While support for the Indo-Pacific and Southeast Asia was a strong step forward, much more support is needed for the Horn of Africa, where people are facing their fifth consecutive year of drought with more than 20 million people on the brink of famine by Christmas
ChildFund welcomes the additional $1.4 billion over 4 years in Official Development Assistance (ODA) announced in the Albanese Governments first Federal Budget handed down last night.
There are some solid initiatives in the budget, some of the highlights that will assist in helping families prosper include:
- Increased development assistance to the Pacific and Timor Leste by $900 million over the next four years,
- $470 million commitment to Southeast Asia over the next four years,
- Reinstatement of the 80% gender investment target,
- Confirmation of funding for Pacific Women Lead and Women Together,
- $65 million through the Indo-Pacific Gender Equality Fund,
- Continuing to deliver sexual and reproductive health services to women in Southeast Asia,
- The restoration of funding to the disability central budget, and:
- $30 million increase to the world class Australian NGO Cooperation Program
There were, however, some disappointments. ChildFund Australia remains concerned that:
- There is an absence of increased humanitarian investment to address multiple complex emergencies including the largest food crisis in 100 years in the Horn of Africa.
- While additional financial commitments in the development budget are positive, we are conscious that this won’t address the decline in aid relative to Gross Nation Income in the coming years.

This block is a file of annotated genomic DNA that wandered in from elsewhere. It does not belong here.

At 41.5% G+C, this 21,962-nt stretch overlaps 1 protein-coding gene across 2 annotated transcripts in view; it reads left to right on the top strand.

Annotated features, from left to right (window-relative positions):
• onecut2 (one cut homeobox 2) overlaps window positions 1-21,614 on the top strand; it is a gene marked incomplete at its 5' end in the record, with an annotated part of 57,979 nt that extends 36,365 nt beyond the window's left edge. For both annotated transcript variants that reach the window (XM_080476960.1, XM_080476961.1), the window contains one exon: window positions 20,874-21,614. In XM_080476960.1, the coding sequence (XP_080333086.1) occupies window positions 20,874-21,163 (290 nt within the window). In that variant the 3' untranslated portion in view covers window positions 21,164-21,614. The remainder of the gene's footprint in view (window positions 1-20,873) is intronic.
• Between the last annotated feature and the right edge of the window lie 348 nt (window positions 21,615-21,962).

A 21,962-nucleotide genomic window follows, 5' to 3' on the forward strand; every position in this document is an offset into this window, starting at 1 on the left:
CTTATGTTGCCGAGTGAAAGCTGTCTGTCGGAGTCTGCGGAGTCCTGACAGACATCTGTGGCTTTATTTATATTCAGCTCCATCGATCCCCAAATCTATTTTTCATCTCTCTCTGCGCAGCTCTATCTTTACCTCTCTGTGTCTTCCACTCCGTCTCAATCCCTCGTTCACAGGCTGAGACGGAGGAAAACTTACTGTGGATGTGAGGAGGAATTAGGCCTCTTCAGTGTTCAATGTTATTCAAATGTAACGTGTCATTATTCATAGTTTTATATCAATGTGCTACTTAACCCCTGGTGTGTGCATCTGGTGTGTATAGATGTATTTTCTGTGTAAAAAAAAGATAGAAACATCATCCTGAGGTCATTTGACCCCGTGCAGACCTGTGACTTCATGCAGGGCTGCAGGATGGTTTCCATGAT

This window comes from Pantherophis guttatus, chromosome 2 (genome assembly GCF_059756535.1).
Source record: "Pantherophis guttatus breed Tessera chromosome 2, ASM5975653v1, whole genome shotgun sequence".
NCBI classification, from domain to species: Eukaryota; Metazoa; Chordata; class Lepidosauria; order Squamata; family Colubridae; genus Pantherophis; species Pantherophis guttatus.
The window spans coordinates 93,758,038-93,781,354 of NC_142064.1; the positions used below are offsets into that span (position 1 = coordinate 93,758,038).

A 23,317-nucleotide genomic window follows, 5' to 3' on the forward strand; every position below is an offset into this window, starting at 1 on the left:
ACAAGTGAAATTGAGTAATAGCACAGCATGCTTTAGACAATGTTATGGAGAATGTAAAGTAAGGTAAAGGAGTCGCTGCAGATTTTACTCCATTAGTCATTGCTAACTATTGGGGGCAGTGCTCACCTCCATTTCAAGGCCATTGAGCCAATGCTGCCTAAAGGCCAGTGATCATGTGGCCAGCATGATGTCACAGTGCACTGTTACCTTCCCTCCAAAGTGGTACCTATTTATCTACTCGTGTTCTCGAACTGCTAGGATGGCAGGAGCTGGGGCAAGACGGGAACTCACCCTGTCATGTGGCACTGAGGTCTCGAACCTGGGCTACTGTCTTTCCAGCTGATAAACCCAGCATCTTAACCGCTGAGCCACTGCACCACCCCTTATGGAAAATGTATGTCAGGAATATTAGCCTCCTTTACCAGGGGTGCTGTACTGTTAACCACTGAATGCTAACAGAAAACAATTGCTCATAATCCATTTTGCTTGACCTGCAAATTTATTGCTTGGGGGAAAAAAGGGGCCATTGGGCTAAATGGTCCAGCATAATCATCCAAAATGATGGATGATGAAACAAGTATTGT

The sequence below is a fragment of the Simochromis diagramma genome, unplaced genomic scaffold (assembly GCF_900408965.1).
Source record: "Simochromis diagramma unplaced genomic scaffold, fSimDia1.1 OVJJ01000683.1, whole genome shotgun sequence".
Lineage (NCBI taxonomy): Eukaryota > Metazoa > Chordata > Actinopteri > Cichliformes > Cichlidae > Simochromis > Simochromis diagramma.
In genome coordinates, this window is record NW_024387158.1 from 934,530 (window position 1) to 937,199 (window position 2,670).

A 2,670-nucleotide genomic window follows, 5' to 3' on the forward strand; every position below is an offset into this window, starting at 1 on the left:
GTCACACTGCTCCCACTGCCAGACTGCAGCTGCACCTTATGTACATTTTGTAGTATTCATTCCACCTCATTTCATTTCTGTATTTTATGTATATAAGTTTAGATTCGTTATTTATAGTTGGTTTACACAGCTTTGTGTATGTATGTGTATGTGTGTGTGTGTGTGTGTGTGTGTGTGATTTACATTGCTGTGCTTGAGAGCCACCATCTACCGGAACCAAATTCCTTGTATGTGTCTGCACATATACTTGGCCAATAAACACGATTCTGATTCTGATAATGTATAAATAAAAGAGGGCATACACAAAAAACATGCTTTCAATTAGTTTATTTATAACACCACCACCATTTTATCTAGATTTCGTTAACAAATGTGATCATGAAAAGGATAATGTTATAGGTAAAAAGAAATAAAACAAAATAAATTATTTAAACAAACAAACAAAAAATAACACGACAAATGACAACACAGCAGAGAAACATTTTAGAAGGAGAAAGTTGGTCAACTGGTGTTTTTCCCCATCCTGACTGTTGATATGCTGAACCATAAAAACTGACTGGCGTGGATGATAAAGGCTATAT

- ChildFund is concerned that specific measures for children are largely invisible in the ODA budget. The organisation encourages the Australian Government to be intentional regarding their vision for development and the impact on children and young people.
Margaret Sheehan CEO of ChildFund Australia was concerned about the lack of focus placed on children living in difficult circumstances across the regions in the ODA budget.
“Young people face intense challenges in the forthcoming years, from the continued threat of escalating gender-based violence, access to education, the ongoing pandemic impacts through to shouldering the burden of climate change. To address these concerns, they will need clear and decisive support from our government,” she said.
“Children and young people comprise the bulk of the population in the Pacific and Southeast Asia, and without a plan to tackle the critical issues, we risk missing the mark”
“Moving forward, we urge the Albanese Government to put children and young people at the centre of the forthcoming aid policy development.”